Saturday, September 25, 2010

Men's Ministry Apologetics Course

Apologetics - the art of defending the faith and giving a reasoned explanation for the faith. That's what the men who have joined the Saturday morning Apologetics Course at St Peter's Cathedral seek to acquire.

Coffee and donuts are available before the meeting which starts at 8.45am and lasts about an hour and a quarter.

The course follows a series published by San Juan Catholic Seminars.

Today's first session gave practical points concerning Bible reading and how to engage with others - Protestants - who may wish to discuss the Catholic faith. Charity was a key word.

Interestingly, the course says that one must always insist right at the beginning on dicussing the Eucharist in the light of Jn 6, Lk 22:17-20, 1 Cor. 10:14-17, Mk 14:22-24, Lk 24:30-35, 1 Cor. 11:23-29, Mt 26:26-28. We also looked at the writings of some of the early ecclesiastical writers and their description of the celebration of the Mass and their faith in the Real Presence of Christ in the Eucharist. These writings were given even before the Canon of Scripture was set by the Church. With these references to Scripture and the Fathers, one has an immediate opportunity to engage with one's Protestant interlocutor on the Church's scripturally based belief in the Eucharist. It is difficult if not impossible to deny that the faith of the early Church was clearly that Jesus is really and substantially present in the Eucharist, i.e. that the Lord is present by transubstantiion, and that Protestant theories such as trans-signification are not in keeping with Christ's teaching.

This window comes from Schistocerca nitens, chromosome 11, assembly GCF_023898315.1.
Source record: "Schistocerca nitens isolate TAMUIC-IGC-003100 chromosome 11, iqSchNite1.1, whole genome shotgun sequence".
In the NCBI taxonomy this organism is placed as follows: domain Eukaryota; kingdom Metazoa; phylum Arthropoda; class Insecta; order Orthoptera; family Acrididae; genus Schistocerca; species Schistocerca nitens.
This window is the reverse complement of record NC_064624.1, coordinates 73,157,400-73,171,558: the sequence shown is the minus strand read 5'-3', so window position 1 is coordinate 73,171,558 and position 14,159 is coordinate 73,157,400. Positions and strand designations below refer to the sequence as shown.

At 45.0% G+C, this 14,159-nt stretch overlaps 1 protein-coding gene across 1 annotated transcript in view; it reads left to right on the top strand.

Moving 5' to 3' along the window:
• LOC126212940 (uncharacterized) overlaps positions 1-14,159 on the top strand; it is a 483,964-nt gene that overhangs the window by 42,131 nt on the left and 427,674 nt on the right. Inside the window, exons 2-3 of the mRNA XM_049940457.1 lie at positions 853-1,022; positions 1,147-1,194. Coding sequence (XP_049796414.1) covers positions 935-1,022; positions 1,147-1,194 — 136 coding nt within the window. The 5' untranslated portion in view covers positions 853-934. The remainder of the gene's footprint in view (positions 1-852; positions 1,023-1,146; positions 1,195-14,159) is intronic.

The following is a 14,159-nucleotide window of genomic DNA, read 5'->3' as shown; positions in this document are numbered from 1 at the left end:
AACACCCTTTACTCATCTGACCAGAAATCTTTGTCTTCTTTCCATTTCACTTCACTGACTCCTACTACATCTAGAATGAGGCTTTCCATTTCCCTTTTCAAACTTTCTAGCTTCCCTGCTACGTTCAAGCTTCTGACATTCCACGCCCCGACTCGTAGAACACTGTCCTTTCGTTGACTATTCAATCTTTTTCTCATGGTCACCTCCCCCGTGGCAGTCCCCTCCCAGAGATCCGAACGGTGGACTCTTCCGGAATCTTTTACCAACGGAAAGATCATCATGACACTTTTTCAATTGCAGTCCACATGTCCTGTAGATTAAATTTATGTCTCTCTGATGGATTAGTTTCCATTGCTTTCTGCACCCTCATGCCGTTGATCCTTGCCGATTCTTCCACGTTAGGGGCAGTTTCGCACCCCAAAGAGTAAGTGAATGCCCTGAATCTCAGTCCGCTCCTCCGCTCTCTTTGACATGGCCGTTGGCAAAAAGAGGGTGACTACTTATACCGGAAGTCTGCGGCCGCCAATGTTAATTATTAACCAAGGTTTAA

It was refreshing to note the men's obvious desire to learn their faith for their own sakes and to be able to pass it on to others. An interesting discussion took place concerning current developments in the liturgy in the Church, from reverence for the Eucharist to the hymns we use. But that shall remain within the group for the time being!

May God bless abundantly this latest initiative at forming men as lay apostles for the New Evangelisation.


  1. And the women are doing what? Baking cookies and making felt banners and doing the altar cloths will the "smart men" are the only ones learning to defend the faith, or do the women get to learn this too?

    Just saying!

    [You'd need a separate apologetics group why?]

  2. Frankly, it is the men, usually, who take a back seat in Church and it would be nice to have a really positive reaction to the fact that men want to do something together. Men are often redundant in society today and also in the Church. It's a good thing to highlight activities for men.

    When men are alone with men, they share differently and socialise differently. Women have their groups, men need theirs too. That's why it's important to have a separate apologetics group for them.

    As for the women: many are involved in prayer groups, nfp training, catechesis, etc. Also a Bible Study group has recently started up for both men and women which I haven't blogged about because I forgot my camera. Husbands and wives, individual men and individual women attend this. It is very heartening.

    And the RCIA group consists of men and women eager to learn more about the faith.

    It is very interesting to see, in this parish, how men and women adopt distinctive roles. And I think this is quite proper.

    (Just saying!)


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